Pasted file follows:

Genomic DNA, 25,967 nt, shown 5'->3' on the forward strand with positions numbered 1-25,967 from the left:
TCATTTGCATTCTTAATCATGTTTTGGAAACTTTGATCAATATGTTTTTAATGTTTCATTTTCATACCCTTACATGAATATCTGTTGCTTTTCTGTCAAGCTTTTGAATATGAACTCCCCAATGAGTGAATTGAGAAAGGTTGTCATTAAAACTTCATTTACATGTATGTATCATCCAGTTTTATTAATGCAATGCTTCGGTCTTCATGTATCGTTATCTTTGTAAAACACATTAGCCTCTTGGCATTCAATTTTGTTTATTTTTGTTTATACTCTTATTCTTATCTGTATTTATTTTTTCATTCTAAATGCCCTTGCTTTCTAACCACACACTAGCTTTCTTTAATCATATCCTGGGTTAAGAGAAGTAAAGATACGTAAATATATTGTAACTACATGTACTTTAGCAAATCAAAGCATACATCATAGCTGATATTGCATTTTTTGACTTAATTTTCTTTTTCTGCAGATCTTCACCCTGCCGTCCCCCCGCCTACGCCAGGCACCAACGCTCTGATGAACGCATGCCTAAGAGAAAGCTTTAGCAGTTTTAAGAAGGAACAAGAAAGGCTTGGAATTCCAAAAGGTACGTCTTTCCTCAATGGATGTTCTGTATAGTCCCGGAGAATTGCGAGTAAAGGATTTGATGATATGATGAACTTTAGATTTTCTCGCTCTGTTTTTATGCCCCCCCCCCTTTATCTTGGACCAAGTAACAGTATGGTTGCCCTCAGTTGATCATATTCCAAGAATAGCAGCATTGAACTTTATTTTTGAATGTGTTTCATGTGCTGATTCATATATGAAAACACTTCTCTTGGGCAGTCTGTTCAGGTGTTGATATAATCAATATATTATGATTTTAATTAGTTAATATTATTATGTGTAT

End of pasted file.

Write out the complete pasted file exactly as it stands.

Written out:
Genomic DNA, 25,967 nt, shown 5'->3' on the forward strand with positions numbered 1-25,967 from the left:
TCATTTGCATTCTTAATCATGTTTTGGAAACTTTGATCAATATGTTTTTAATGTTTCATTTTCATACCCTTACATGAATATCTGTTGCTTTTCTGTCAAGCTTTTGAATATGAACTCCCCAATGAGTGAATTGAGAAAGGTTGTCATTAAAACTTCATTTACATGTATGTATCATCCAGTTTTATTAATGCAATGCTTCGGTCTTCATGTATCGTTATCTTTGTAAAACACATTAGCCTCTTGGCATTCAATTTTGTTTATTTTTGTTTATACTCTTATTCTTATCTGTATTTATTTTTTCATTCTAAATGCCCTTGCTTTCTAACCACACACTAGCTTTCTTTAATCATATCCTGGGTTAAGAGAAGTAAAGATACGTAAATATATTGTAACTACATGTACTTTAGCAAATCAAAGCATACATCATAGCTGATATTGCATTTTTTGACTTAATTTTCTTTTTCTGCAGATCTTCACCCTGCCGTCCCCCCGCCTACGCCAGGCACCAACGCTCTGATGAACGCATGCCTAAGAGAAAGCTTTAGCAGTTTTAAGAAGGAACAAGAAAGGCTTGGAATTCCAAAAGGTACGTCTTTCCTCAATGGATGTTCTGTATAGTCCCGGAGAATTGCGAGTAAAGGATTTGATGATATGATGAACTTTAGATTTTCTCGCTCTGTTTTTATGCCCCCCCCCCTTTATCTTGGACCAAGTAACAGTATGGTTGCCCTCAGTTGATCATATTCCAAGAATAGCAGCATTGAACTTTATTTTTGAATGTGTTTCATGTGCTGATTCATATATGAAAACACTTCTCTTGGGCAGTCTGTTCAGGTGTTGATATAATCAATATATTATGATTTTAATTAGTTAATATTATTATGTGTAT